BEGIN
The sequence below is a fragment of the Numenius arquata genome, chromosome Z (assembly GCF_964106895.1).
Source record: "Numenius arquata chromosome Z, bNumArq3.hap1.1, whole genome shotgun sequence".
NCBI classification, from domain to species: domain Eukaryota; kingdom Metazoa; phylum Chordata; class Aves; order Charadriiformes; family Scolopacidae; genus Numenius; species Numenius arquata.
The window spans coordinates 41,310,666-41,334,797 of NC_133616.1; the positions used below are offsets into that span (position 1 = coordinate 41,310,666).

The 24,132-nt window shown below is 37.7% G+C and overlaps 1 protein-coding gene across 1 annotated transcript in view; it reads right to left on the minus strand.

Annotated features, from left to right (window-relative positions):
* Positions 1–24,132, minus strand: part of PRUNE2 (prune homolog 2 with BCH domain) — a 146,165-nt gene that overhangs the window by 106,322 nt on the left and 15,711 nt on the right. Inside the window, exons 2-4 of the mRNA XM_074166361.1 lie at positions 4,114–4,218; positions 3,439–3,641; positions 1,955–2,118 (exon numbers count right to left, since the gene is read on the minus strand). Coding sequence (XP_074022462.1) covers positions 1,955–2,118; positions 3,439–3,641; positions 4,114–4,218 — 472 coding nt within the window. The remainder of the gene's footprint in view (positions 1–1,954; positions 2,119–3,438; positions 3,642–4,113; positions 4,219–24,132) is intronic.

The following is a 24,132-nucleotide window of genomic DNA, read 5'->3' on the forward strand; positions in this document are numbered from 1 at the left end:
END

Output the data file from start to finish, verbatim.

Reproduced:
The sequence below is a fragment of the Numenius arquata genome, chromosome Z (assembly GCF_964106895.1).
Source record: "Numenius arquata chromosome Z, bNumArq3.hap1.1, whole genome shotgun sequence".
NCBI classification, from domain to species: domain Eukaryota; kingdom Metazoa; phylum Chordata; class Aves; order Charadriiformes; family Scolopacidae; genus Numenius; species Numenius arquata.
The window spans coordinates 41,310,666-41,334,797 of NC_133616.1; the positions used below are offsets into that span (position 1 = coordinate 41,310,666).

The 24,132-nt window shown below is 37.7% G+C and overlaps 1 protein-coding gene across 1 annotated transcript in view; it reads right to left on the minus strand.

Annotated features, from left to right (window-relative positions):
* Positions 1–24,132, minus strand: part of PRUNE2 (prune homolog 2 with BCH domain) — a 146,165-nt gene that overhangs the window by 106,322 nt on the left and 15,711 nt on the right. Inside the window, exons 2-4 of the mRNA XM_074166361.1 lie at positions 4,114–4,218; positions 3,439–3,641; positions 1,955–2,118 (exon numbers count right to left, since the gene is read on the minus strand). Coding sequence (XP_074022462.1) covers positions 1,955–2,118; positions 3,439–3,641; positions 4,114–4,218 — 472 coding nt within the window. The remainder of the gene's footprint in view (positions 1–1,954; positions 2,119–3,438; positions 3,642–4,113; positions 4,219–24,132) is intronic.

The following is a 24,132-nucleotide window of genomic DNA, read 5'->3' on the forward strand; positions in this document are numbered from 1 at the left end: